Today was Remembrance Day. Normally we do the cenotaph thing with our kids; this must be the first year we’ve missed. I’ll guarantee, though, that my Grandfather was there.
Grandpa, 93, is usually the first one wearing a poppy in the fall. He’s down at the cenotaph early and participates quietly and reverentially. He isn’t a Legion sort of fellow, but demonstrates quiet honour to those that fought in the wars. Especially World War Two.
He would have been 23 and 24 in 1940, of a prime age to enlist or suffer conscription. The prime target age was 21, but he was still required to register with the government as a candidate for combat.
But he didn’t fight in World War Two.
Alfred Friesen was born in a community of Mennonites, historically considered a “peace” church and universally Conscientious Objectors. In Canada they were legally exempted from military service in World War I.
According to Wikipedia, there were two batches of conscription in Canada: one domestically in 1940 and one for overseas combat service.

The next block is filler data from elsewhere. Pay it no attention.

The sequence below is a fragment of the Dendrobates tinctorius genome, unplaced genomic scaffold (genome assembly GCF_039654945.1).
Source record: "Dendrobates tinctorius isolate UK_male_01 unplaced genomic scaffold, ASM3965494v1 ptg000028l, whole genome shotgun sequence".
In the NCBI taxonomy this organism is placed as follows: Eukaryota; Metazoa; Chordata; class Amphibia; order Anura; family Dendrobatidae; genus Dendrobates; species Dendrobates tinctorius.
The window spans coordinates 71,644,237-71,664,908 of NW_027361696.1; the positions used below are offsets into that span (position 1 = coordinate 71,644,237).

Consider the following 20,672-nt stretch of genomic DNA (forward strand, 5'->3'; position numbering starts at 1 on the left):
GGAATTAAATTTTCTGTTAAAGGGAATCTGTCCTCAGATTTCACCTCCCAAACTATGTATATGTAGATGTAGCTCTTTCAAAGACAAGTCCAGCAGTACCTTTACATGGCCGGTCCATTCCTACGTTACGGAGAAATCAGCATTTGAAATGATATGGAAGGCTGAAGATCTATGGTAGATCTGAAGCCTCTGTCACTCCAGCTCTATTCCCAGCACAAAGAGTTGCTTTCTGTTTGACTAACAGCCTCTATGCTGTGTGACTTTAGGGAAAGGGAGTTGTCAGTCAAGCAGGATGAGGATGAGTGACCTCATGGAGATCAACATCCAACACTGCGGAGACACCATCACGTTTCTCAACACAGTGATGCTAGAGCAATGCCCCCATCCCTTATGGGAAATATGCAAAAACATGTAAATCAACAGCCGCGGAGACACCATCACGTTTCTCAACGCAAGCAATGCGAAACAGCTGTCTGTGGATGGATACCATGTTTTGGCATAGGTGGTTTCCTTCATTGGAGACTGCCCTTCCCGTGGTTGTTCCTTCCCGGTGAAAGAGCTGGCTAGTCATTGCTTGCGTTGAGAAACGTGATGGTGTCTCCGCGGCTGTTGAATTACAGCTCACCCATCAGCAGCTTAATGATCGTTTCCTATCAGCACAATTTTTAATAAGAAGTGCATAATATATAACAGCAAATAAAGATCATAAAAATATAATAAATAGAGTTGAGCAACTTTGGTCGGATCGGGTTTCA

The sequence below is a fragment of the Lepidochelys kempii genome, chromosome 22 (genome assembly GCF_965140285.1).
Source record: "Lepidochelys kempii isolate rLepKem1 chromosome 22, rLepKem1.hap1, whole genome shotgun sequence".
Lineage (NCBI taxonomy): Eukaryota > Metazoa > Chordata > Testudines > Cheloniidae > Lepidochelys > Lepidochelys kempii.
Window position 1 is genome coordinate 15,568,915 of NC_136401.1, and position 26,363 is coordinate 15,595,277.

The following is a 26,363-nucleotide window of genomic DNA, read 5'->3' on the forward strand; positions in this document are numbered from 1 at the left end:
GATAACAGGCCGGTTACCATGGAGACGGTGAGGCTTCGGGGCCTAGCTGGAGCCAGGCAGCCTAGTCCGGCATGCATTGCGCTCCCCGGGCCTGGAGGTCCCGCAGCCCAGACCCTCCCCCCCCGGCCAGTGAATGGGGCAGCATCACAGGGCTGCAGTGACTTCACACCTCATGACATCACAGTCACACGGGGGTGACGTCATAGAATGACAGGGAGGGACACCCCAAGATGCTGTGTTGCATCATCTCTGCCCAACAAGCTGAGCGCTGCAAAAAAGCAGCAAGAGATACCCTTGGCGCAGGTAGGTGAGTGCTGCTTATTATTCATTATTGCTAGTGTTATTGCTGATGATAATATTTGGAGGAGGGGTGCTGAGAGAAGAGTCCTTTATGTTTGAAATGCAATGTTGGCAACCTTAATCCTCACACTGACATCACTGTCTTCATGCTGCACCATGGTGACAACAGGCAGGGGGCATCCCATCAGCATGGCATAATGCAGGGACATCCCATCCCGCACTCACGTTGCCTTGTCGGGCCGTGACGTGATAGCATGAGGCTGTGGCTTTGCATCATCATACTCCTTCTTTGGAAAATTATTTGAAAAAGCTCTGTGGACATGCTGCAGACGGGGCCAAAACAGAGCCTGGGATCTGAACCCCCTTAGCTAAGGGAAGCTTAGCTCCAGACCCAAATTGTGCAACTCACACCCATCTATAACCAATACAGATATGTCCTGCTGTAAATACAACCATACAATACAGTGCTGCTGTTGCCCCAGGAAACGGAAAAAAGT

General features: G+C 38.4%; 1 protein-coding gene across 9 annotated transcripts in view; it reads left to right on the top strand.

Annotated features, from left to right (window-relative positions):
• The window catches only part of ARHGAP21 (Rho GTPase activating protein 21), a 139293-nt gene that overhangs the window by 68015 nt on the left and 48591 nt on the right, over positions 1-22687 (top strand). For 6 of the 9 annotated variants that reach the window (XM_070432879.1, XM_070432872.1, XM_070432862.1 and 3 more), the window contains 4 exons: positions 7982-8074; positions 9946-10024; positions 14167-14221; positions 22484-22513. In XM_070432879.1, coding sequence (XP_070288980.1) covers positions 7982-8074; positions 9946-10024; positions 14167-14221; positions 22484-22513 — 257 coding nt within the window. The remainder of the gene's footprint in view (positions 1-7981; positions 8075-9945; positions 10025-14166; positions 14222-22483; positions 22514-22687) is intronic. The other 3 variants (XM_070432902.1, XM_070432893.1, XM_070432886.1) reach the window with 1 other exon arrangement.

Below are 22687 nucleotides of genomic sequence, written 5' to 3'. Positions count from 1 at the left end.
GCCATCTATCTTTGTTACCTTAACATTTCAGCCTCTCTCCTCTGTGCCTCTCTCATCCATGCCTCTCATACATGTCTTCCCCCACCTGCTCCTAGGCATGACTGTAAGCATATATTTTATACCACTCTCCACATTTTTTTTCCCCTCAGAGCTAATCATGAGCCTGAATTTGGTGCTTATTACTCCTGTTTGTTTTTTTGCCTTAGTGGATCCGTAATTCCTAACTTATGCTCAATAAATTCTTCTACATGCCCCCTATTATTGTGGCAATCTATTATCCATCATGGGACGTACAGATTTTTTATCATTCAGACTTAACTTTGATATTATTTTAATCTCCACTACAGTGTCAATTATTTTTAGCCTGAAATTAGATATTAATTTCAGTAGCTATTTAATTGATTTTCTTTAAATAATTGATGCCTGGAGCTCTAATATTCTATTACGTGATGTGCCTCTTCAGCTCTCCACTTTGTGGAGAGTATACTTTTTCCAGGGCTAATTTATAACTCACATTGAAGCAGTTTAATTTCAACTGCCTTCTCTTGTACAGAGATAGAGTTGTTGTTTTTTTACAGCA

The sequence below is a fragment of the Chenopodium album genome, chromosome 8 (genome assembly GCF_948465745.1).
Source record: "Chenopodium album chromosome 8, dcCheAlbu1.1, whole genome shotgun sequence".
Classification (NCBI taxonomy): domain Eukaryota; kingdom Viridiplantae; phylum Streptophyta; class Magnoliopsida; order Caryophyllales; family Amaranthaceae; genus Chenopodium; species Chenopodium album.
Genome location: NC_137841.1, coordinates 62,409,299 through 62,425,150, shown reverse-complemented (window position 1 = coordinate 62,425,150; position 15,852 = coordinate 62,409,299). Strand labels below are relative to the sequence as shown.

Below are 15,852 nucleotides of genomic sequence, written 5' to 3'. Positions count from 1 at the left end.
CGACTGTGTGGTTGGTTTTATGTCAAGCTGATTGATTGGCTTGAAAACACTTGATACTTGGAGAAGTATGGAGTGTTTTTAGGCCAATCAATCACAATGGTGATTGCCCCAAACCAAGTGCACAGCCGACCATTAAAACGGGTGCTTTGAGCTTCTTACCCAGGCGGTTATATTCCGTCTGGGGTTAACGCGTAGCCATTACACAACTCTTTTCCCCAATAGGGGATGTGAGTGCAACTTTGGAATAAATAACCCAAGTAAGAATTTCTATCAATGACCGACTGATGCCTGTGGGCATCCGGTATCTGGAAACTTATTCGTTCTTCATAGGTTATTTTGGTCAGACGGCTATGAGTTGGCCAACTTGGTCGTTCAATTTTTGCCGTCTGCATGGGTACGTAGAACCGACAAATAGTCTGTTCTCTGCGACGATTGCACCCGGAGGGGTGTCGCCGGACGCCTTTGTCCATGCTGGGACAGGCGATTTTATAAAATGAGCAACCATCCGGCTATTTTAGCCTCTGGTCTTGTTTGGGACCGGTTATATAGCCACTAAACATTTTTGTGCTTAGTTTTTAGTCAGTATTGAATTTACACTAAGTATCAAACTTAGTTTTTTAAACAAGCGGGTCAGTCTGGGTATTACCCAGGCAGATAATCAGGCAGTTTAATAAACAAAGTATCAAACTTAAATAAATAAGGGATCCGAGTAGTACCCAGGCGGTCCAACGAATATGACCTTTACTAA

In June 1940 the government adopted conscription for home service in the National Resources Mobilization Act (NRMA), which allowed the government to register men and women and move them into jobs considered necessary for wartime production, but did not allow them to be conscripted for overseas service.…
[In 1945,] 12,908 men were sent overseas, most of whom were from the home service conscripts drafted under the NRMA, rather than from the general population.
Grandpa remembers it differently.
“I don’t remember when I registered for service. Before December 1940. After I registered, I registered again, as a noncombatant.”
Some groups were exempted by an agreement made with Mennonites by the Government of Canada in 1973.
The undersigned has the honour to report that he has made an arrangement with the following named delegates from the Mennonites settled in South Russia, in view of their announcement to him in their joint letter of the 23 rd July instant of their intention to settle, together with the Mennonite Colonists whom they represent, in the Province of Manitoba: